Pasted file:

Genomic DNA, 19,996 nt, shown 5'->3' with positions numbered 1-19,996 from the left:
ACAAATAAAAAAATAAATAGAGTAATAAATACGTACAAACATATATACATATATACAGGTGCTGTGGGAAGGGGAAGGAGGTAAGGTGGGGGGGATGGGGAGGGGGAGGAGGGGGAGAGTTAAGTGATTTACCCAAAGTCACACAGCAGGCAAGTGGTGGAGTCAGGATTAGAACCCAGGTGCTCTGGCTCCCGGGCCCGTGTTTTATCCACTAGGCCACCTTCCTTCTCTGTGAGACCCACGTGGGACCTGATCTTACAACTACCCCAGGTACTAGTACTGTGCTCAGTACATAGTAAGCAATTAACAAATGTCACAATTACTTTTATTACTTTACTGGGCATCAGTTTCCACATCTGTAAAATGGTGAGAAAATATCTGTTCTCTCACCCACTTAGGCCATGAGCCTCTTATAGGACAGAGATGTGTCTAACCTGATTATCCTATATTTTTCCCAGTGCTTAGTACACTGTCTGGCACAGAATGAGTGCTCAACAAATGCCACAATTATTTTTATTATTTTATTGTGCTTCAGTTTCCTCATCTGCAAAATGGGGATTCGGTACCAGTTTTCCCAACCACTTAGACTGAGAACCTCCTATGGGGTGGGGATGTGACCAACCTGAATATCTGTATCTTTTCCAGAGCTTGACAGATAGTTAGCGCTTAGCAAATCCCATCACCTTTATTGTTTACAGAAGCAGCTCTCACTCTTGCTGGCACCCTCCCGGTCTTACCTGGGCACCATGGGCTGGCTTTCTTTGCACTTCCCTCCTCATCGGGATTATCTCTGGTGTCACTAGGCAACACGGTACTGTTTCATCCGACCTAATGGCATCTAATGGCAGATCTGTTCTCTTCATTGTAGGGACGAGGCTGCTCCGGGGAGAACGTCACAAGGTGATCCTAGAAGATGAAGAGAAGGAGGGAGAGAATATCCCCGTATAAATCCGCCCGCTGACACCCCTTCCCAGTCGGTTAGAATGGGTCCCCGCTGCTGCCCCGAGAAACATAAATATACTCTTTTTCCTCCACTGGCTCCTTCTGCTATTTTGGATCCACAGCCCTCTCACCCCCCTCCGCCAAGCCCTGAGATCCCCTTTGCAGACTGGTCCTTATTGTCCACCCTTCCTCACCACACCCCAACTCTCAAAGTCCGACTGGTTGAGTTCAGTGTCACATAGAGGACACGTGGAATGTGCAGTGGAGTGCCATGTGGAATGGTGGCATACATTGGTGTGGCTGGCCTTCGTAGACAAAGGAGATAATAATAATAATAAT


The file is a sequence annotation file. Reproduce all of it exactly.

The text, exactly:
Genomic DNA, 19,996 nt, shown 5'->3' with positions numbered 1-19,996 from the left:
ACAAATAAAAAAATAAATAGAGTAATAAATACGTACAAACATATATACATATATACAGGTGCTGTGGGAAGGGGAAGGAGGTAAGGTGGGGGGGATGGGGAGGGGGAGGAGGGGGAGAGTTAAGTGATTTACCCAAAGTCACACAGCAGGCAAGTGGTGGAGTCAGGATTAGAACCCAGGTGCTCTGGCTCCCGGGCCCGTGTTTTATCCACTAGGCCACCTTCCTTCTCTGTGAGACCCACGTGGGACCTGATCTTACAACTACCCCAGGTACTAGTACTGTGCTCAGTACATAGTAAGCAATTAACAAATGTCACAATTACTTTTATTACTTTACTGGGCATCAGTTTCCACATCTGTAAAATGGTGAGAAAATATCTGTTCTCTCACCCACTTAGGCCATGAGCCTCTTATAGGACAGAGATGTGTCTAACCTGATTATCCTATATTTTTCCCAGTGCTTAGTACACTGTCTGGCACAGAATGAGTGCTCAACAAATGCCACAATTATTTTTATTATTTTATTGTGCTTCAGTTTCCTCATCTGCAAAATGGGGATTCGGTACCAGTTTTCCCAACCACTTAGACTGAGAACCTCCTATGGGGTGGGGATGTGACCAACCTGAATATCTGTATCTTTTCCAGAGCTTGACAGATAGTTAGCGCTTAGCAAATCCCATCACCTTTATTGTTTACAGAAGCAGCTCTCACTCTTGCTGGCACCCTCCCGGTCTTACCTGGGCACCATGGGCTGGCTTTCTTTGCACTTCCCTCCTCATCGGGATTATCTCTGGTGTCACTAGGCAACACGGTACTGTTTCATCCGACCTAATGGCATCTAATGGCAGATCTGTTCTCTTCATTGTAGGGACGAGGCTGCTCCGGGGAGAACGTCACAAGGTGATCCTAGAAGATGAAGAGAAGGAGGGAGAGAATATCCCCGTATAAATCCGCCCGCTGACACCCCTTCCCAGTCGGTTAGAATGGGTCCCCGCTGCTGCCCCGAGAAACATAAATATACTCTTTTTCCTCCACTGGCTCCTTCTGCTATTTTGGATCCACAGCCCTCTCACCCCCCTCCGCCAAGCCCTGAGATCCCCTTTGCAGACTGGTCCTTATTGTCCACCCTTCCTCACCACACCCCAACTCTCAAAGTCCGACTGGTTGAGTTCAGTGTCACATAGAGGACACGTGGAATGTGCAGTGGAGTGCCATGTGGAATGGTGGCATACATTGGTGTGGCTGGCCTTCGTAGACAAAGGAGATAATAATAATAATAAT